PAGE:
A pediatric long-term care facility in New York initiated an antibiotic-stewardship program to regulate the unnecessary prescribing of antibiotics.
Antibiotic resistance remains a persistent challenge, especially in hospitals, and results in about 23,000 deaths in the United States, according to the CDC. A pediatric long-term care facility in New York initiated an antibiotic-stewardship program to regulate the unnecessary prescribing of antibiotics, with the aim was to reduce the risk of resistant infections in their highly vulnerable population.
Doctors at the Elizabeth Seton Pediatric Center in Yonkers, conducted monthly audits of all antibiotics ordered from April to September 2014 and met regularly with physicians, pharmacists, nurses, and administrators to review the data and enlist staff support. The goal was to reduce prescriptions without a documented indication and also reduce the use of the topical antibiotic, mupirocin, in skin rashes and abrasions that were non-infectious.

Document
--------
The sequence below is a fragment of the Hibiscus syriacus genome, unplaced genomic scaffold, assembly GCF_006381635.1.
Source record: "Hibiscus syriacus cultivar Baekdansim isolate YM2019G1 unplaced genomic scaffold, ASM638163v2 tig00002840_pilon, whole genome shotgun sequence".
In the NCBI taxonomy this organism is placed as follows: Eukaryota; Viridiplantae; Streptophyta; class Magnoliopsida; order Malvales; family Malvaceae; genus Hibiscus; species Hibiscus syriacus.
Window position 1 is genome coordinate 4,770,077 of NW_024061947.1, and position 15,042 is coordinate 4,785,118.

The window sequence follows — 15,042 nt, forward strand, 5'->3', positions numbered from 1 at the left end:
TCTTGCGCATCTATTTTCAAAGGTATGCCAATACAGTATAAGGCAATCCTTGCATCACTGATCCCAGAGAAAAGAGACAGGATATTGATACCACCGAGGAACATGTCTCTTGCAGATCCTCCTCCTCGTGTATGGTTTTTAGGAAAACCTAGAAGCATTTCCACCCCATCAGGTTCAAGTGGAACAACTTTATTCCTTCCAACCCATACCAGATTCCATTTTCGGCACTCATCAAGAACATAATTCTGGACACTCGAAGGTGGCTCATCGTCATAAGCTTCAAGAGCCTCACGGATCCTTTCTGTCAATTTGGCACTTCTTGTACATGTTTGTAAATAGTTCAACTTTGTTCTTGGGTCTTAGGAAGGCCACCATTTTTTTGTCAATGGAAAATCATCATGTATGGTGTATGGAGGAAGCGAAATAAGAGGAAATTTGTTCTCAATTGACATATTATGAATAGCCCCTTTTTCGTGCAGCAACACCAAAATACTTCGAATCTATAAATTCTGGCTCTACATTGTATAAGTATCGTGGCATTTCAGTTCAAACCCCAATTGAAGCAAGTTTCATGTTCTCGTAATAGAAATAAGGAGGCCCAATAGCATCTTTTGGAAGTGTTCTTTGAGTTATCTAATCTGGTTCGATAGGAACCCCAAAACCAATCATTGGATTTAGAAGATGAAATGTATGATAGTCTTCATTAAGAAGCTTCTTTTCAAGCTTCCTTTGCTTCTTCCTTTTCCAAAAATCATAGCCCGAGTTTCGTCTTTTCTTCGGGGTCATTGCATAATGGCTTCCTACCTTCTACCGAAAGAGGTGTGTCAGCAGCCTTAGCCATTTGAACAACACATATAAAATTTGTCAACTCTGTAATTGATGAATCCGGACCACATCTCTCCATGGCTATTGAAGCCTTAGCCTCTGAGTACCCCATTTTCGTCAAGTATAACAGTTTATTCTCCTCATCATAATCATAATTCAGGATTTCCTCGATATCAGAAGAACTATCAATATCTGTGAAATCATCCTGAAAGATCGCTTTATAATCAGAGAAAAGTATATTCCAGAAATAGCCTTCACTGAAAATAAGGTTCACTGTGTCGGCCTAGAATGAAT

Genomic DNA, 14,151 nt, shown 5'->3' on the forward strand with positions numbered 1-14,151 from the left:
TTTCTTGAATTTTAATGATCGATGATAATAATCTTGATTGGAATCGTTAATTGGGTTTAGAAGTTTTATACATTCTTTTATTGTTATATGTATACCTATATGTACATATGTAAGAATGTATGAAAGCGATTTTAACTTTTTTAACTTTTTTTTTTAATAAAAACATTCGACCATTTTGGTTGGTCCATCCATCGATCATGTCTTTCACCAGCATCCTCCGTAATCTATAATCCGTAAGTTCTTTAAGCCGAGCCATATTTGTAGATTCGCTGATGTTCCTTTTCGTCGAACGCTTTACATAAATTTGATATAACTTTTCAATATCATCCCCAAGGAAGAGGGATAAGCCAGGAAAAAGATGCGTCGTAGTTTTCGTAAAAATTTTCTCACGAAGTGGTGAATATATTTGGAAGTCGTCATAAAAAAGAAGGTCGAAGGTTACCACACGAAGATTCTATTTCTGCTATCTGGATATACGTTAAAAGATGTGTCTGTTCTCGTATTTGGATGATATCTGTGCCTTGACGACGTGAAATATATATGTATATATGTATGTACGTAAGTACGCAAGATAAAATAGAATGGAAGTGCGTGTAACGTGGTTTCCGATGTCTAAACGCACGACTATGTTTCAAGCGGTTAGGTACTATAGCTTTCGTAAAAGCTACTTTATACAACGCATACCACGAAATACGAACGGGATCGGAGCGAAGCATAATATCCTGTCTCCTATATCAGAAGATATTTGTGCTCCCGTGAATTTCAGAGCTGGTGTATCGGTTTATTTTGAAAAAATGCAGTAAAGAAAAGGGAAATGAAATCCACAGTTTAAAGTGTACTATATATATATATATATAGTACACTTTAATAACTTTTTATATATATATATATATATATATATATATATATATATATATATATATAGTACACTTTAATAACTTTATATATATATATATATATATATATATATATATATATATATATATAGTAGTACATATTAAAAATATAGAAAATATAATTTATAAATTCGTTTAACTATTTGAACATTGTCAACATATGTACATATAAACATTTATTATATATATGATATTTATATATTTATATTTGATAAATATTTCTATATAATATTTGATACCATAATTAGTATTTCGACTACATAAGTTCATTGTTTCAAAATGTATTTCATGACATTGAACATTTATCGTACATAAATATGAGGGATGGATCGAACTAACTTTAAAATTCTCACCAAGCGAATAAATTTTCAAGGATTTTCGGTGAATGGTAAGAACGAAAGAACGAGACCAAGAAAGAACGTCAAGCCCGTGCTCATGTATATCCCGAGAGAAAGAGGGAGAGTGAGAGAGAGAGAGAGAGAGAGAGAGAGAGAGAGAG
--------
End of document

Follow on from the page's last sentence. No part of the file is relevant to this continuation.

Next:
The results of the study will be presented at the 42nd Annual Conference of the Association for Professionals in Infection Control and Epidemiology.
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